Before HTML5, in order to have a video play on a webpage, you would need to use a plugin like Adobe Flash Player. With the introduction of HTML5, you can now place videos directly into the page itself.

This makes it possible to have videos play on pages that are designed for mobile devices, as plugins like Adobe Flash Player don't work on Android or iOS.

The HTML <video> element is used to embed video in web documents. It may contain one or more video sources, represented using the src attribute or the source element.

To embed a video file, just add this code snippet and change the src to the path of your video file:

<video controls>
  <source src="tutorial.ogg" type="video /ogg">
  <source src="tutorial.mp4" type="video /mpeg">
  Your browser does not support the video element. Kindly update it to latest version.
</video >

The <video> element is supported by all modern browsers. However, not all browsers support the same video file format.  MP4 files are the most widely accepted format, and other formats like WebM and Ogg are supported in Chrome, Firefox, and Opera.

To ensure your video plays in most browsers, it's best practice to encode them into both Ogg and MP4 formats, and include both in the <video> element like in the example above. Browsers will use the first recognized format.

If for some reason the browser doesn't recognize any of the formats, the text "Your browser does not support the video element. Kindly update it to latest version" will be displayed instead.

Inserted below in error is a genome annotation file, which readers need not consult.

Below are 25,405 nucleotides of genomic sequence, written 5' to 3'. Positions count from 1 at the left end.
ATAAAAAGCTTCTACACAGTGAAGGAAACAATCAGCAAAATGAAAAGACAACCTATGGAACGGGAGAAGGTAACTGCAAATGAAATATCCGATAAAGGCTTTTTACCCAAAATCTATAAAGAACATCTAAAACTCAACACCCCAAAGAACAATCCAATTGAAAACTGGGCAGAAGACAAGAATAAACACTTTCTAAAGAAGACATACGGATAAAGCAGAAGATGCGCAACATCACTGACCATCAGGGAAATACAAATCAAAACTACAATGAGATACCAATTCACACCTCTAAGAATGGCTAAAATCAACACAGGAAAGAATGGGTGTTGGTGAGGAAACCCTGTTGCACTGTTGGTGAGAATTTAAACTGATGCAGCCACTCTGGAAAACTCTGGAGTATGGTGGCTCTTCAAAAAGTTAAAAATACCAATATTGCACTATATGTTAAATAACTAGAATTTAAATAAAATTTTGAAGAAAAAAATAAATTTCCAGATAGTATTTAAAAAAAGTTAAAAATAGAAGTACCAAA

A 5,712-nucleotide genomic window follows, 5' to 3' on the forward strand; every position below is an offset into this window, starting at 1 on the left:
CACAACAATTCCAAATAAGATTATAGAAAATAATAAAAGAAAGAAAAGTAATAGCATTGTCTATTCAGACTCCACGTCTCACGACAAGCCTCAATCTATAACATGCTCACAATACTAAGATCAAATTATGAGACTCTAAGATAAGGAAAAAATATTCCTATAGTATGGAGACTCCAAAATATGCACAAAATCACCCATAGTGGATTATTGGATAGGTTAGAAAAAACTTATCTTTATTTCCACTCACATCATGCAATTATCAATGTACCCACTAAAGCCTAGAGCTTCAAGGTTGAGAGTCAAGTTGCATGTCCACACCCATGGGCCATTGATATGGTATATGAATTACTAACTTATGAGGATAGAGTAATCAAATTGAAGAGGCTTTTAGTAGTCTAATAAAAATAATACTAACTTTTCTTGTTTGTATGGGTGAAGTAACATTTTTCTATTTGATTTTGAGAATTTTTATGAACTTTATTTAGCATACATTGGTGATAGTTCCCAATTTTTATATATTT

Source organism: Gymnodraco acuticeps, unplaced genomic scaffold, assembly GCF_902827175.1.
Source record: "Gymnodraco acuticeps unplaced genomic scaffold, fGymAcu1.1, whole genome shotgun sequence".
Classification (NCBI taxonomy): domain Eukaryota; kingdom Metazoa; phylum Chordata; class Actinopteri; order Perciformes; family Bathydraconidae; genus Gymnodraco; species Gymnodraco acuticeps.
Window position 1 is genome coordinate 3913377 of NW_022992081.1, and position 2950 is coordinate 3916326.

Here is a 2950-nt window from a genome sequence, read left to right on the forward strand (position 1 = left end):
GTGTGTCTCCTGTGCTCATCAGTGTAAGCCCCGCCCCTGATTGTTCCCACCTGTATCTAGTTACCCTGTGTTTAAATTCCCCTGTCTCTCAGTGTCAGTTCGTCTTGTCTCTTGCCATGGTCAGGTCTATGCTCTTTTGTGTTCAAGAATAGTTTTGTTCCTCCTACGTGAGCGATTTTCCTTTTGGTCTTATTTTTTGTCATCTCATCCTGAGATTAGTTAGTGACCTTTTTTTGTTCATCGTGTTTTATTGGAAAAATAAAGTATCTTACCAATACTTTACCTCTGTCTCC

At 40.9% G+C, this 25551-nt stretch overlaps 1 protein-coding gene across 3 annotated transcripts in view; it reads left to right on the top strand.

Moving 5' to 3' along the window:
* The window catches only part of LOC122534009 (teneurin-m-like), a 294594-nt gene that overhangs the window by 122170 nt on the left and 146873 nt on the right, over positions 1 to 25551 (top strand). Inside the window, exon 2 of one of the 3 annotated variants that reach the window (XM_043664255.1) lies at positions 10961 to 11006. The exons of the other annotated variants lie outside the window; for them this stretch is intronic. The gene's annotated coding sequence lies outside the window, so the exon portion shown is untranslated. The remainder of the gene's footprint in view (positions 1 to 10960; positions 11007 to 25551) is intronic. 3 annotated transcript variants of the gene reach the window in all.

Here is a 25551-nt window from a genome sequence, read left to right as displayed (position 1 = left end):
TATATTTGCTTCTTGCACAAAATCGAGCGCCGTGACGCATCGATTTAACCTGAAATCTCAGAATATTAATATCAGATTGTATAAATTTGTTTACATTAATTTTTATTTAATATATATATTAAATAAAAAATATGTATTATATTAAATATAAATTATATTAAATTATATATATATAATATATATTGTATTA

You also might have noticed controls in the <video> tag. This element includes a lot of useful attributes to customize the playback experience.

<video> attributes


The controls attribute handles whether controls such as the play/pause button or volume slider appear.

This is a boolean attribute, meaning it can be set to either true or false. To set it to true, simply add it to the <video> tag. If it's not present in the tag then it will be set to false and the controls won't appear.


"autoplay" can be set to either true or false. You set it to true by adding it into the tag, if it is not present in the tag it is set to false. If set to true, the video will begin playing as soon as enough of the video has buffered for it to be able to play. Many people find autoplaying videos as disruptive or annoying. So use this feature sparingly. Also note, that some mobile browsers, such as Safari for iOS, ignore this attribute.

This is another boolean attribute. By including autoplay in the <video> tag, the embedded video will begin playing as soon as enough of it has buffered.

<video autoplay>
  <source src="video.mp4" type="video/mp4">

Keep in mind that many people find autoplaying videos disruptive or annoying, so use this feature sparingly. Also note that some mobile browsers like Safari for iOS ignore this attribute entirely.


The poster attribute is the image that shows on the video until the user clicks to play it.

<video poster="poster.png">
  <source src="video.mp4" type="video/mp4">

Videos can be expensive

While it's easier than ever to include videos on your page, it's often better to upload your videos to a service like YouTube, Vimeo, or Wistia and embed their code instead. This is because serving videos can be expensive, both for you in terms of server costs and for your viewers if they have limited data plans.

Hosting your own video files can also lead to problems with bandwith, which could mean stuttering of slow loading videos. On top of that, browsers tend to vary in quality when it comes to video playback, so it's hard to control exactly what your viewers will see. It's also very easy to download videos embedded with the <video> tag, so if you're concerned with piracy you might want to look into other options.

And with that, go forth and embed videos to your heart's content. Or not – it's your call.